The Scoop: Why Pantone’s Color of the Year yields great PR year after year

Plus: “The world’s more anonymous CEO” steps into the spotlight and antisemitism on campus fallout continues.

The color of the year is "Peach Fuzz," according to Pantone

The color we’ll all be wearing, painting our walls and vibing with in 2024 is apparently “Peach Fuzz.” 

That’s according to the Pantone Color Institute. Now in its 25th year, the institute chooses a hue every year — naturally from its own Pantone colors — that will set the tone for the year ahead. 

“PANTONE 13-1023 Peach Fuzz captures our desire to nurture ourselves and others. It’s a velvety gentle peach tone whose all-embracing spirit enriches mind, body and soul,” the institute’s website says.  

Their extensive online press kit offers all manner of information on how Peach Fuzz can be used in your wardrobe, your makeup, your home and your brand. 



Seemingly tactile, PANTONE 13-1023 Peach Fuzz welcomes consumers to reach out and touch. Its warm tactility makes it an enticing shade for a variety of products, from food and beverage to cosmetics and accessories,” Pantone gushes. 

And the media flocks to cover it every year. From the New York Times to local TV stations, the story has mass appeal.  

Why it matters 

The story works year after year because it’s so simple. It’s a color, something even a child understands and is attracted to. It’s one single color, not a palette or a pathway. One color, with a catchy name and a beautiful website telling us how this color makes us feel. 

Its release at the end of the year is perfect for weary journalists looking for an easy prediction story. People love to look at the color, argue about it, deny that they’ll ever wear “Viva Magenta.”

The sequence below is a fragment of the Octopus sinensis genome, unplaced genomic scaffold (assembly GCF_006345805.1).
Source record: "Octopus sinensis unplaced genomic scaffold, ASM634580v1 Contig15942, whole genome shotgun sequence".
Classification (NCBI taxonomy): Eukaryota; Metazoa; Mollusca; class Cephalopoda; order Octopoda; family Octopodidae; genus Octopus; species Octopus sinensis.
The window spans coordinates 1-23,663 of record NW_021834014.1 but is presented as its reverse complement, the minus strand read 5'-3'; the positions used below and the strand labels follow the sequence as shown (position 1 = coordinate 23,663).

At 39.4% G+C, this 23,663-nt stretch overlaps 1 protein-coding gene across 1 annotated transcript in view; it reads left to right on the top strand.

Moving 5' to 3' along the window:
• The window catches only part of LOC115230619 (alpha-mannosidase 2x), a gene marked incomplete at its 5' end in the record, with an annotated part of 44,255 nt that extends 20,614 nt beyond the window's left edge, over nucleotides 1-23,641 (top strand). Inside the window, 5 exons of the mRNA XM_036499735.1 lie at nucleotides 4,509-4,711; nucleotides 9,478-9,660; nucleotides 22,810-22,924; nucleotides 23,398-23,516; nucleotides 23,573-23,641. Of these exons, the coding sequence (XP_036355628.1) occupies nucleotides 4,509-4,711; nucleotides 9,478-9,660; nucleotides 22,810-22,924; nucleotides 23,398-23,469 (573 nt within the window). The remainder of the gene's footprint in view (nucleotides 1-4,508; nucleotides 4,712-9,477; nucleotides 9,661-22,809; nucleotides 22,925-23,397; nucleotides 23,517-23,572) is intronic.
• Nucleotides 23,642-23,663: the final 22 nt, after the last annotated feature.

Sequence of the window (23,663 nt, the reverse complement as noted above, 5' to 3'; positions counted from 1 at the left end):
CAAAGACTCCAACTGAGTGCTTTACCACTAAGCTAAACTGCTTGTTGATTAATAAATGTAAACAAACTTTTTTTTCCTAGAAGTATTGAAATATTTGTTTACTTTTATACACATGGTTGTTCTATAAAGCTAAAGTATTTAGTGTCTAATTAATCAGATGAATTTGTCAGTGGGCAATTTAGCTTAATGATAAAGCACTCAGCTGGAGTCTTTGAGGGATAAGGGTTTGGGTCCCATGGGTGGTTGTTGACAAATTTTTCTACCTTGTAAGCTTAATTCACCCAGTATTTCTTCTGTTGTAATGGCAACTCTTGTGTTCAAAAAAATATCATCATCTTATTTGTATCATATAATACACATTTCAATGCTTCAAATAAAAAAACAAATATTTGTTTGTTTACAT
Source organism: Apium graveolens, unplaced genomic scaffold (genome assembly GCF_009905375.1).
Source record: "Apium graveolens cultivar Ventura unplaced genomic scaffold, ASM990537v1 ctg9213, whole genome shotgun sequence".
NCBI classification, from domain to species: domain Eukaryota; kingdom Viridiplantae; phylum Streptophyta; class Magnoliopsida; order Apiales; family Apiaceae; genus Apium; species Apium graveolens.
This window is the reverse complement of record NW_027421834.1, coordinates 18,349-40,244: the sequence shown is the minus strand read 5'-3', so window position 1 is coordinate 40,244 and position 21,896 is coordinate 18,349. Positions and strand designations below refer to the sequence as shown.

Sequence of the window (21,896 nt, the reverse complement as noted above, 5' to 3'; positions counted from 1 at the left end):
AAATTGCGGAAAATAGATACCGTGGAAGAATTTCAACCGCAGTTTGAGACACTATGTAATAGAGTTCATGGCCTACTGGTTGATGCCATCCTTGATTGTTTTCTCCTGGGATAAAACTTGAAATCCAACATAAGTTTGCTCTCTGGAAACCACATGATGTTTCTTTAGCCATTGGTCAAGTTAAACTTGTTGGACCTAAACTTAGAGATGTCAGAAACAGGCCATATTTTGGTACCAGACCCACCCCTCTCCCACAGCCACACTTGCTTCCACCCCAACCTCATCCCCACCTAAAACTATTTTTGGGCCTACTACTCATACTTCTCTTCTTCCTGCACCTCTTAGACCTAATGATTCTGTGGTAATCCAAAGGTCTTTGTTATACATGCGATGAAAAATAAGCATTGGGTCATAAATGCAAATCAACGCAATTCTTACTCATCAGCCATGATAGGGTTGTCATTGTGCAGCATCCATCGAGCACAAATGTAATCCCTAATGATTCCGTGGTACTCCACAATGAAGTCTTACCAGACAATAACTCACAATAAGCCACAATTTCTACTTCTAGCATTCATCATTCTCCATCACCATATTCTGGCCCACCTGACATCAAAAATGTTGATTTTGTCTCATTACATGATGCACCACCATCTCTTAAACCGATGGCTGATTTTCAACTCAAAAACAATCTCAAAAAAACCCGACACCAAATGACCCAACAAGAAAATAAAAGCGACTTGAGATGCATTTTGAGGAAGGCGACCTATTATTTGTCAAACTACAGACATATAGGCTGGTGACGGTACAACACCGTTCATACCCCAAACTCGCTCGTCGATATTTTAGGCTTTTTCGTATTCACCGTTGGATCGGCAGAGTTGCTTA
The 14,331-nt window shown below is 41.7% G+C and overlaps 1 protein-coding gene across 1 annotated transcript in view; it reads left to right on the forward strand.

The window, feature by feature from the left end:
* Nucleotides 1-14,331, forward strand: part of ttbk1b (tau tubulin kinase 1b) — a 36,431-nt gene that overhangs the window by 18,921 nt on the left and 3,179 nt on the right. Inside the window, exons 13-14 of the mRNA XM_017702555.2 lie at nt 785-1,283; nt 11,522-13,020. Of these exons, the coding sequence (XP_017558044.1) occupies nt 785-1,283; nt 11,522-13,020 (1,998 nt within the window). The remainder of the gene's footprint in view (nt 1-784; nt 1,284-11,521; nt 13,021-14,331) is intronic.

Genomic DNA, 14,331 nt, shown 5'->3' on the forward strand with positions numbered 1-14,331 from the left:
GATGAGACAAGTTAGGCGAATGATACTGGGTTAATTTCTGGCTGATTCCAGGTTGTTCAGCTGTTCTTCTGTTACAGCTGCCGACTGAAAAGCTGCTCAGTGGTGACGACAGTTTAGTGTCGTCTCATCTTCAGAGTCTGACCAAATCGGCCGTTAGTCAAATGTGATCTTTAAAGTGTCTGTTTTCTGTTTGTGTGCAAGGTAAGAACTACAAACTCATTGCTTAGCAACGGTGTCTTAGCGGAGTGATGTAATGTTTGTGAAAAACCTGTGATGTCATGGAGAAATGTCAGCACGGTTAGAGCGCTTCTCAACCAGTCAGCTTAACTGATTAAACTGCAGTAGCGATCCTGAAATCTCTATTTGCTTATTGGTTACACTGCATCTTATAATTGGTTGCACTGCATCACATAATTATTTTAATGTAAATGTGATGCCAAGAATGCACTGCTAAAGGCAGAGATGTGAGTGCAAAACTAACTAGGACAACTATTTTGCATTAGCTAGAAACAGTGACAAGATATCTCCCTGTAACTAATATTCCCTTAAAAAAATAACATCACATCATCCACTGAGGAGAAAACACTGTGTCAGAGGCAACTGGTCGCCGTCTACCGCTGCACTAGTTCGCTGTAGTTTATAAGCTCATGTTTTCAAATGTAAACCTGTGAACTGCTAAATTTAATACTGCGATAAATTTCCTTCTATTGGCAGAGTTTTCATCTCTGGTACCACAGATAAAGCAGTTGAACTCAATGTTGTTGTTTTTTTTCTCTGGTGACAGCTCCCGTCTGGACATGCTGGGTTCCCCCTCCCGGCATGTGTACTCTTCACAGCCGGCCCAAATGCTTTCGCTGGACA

Their assets are also on point, with that lush website chock full of quotes and pictures ready to be popped into any article, and a virtual media tour also supplied outlets like CNN with additional information to go deeper. 

The campaign thrives in its simplicity, built on a trusted brand name and executed at a high level.  

Still, peach makes my skin look too sallow, so I’ll probably be sitting this one out.  

Editors Top Picks 

  • Harvard, MIT and UPenn continue to face fallout over antisemitism on campus — and the responses of their presidents, The New York Times reports. After a Congressional hearing where the three leaders floundered responses on how they were handling antisemitism, they face condemnation from both sides of the aisle and donors taking back $100 million offerings unless leadership changes. The fallout from these fumbled, highly publicized comments is likely to echo for years to come. 
  • You’ve probably never heard of Xu Yangtian, or even his English name, Sky Xu. But you’ve certainly heard of his company, Shein, the sometimes controversial fast-fashion giant that’s now eyeing an IPO. The Wall Street Journal calls him “the world’s most anonymous CEO,” noting that even employees often don’t recognize him in the company’s offices. But as that IPO gets closer, Xu will likely have to step into the spotlight. “Investors often expect CEOs to be the face of their companies when they go public and afterward, communicating their strategic plans, painting their vision for the future and answering to shareholders. Xu may no longer have the luxury of being anonymous,” the Journal wrote. It will be a fascinating comms challenge to ready this young, unknown, non-English fluent executive for the world stage.  
  • Google’s rollout of AI suite Gemini landed with a splash as the multimodal AI tool showed its ability to “see” images and speak to humans in real-time. But some of the buzziest videos were edited. The Verge reports that Google does disclose this in the video’s YouTube description — “For the purposes of this demo, latency has been reduced, and Gemini outputs have been shortened for brevity” — but The Verge notes that Google has “a history of questionable video demos.” Ultimately, the success or failure of Gemini will lie in how it handles real consumers — and mimicking what that process will be like as accurately as possible is a good practice in promotion.  

Allison Carter is editor-in-chief of PR Daily. Follow her on Twitter or LinkedIn.


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